After I left my bike against a tree, I made my way quickly down to the water. I hadn’t seen them in a week, and I was beginning to wonder if they were coming back. As I scrambled down the rocky shore, I saw them sun bathing. My heart began to race and I couldn’t help but smile. They were amazing. No matter what others said, I would always be in love with these majestic beings.

Before the veil failed and all the magical beings could be seen by everyone, no one knew that mermaids were vampiric. I actually remember my mother telling me stories about fairies, vampires, leprechauns, unicorns, and of course mermaids, when I was little. The stories were about their magic and beauty and sometimes mischievous nature. Boy did the stories get it wrong!

It turns out all the mythical beings that we were so sure were fictional turned out to be real. They had lived alongside us all along, and on rare occasions, they would show themselves to someone and another story would be born.

What the stories also got wrong was that most of the mythical creatures only crossed the veil that hid them from us so that they could go hunting. Most of them live on flesh, not necessarily humans, but they found it easier to gather food when they were fully in our realm.

It turns out, mermaids are real, and they drink blood. Which it turns out is hard to come by in the ocean. They used to feed on unlucky sailors whenever they could. A little land dweller blood will sustain them for a long time. They seem to be quite content with the pig’s blood I bring them.


The other creatures behind the veil were different than we believed them to be too. Leprechauns feed on metal which is easy to come by, and fairies eat bugs mostly.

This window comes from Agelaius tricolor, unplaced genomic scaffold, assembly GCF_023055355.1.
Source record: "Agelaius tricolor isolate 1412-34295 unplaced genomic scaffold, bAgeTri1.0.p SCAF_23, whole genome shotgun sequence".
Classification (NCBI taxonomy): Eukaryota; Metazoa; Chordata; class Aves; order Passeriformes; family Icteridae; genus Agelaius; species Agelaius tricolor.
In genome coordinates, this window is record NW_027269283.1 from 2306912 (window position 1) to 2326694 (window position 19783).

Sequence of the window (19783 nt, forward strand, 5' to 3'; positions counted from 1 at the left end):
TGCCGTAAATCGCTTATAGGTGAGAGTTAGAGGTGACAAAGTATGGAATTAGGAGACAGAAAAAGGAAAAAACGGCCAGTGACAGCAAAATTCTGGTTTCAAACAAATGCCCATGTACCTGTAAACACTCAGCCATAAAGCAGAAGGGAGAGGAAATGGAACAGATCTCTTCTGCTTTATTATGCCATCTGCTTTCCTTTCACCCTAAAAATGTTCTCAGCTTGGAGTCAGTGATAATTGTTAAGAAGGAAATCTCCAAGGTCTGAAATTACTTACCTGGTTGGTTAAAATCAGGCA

So why are they in our world now? 10 years ago, the veil that hid them failed when their king died. The magical creatures are basically immortal, but something happened to their king, something that none of them understands. And without him powering the veil, it will not return. The problem is not with the little magical creatures. The problem is the creatures that the veil kept completely hidden from our world. The ones the king protected humans from. Those are the ones we have to worry about.

Dragons. They are a big problem. They love to destroy things. When the veil failed, they laid waste to most major cities.

The worst though are the unicorns. Unicorns, like mermaids, are blood-suckers. Unicorns it turns out are where the idea of vampires come from. Unicorns are shape-shifters. They glamour themselves into looking like humans and then drink blood. The problem is that once a unicorn drinks human blood it doesn’t want to be a majestic horse anymore — it just wants to feed.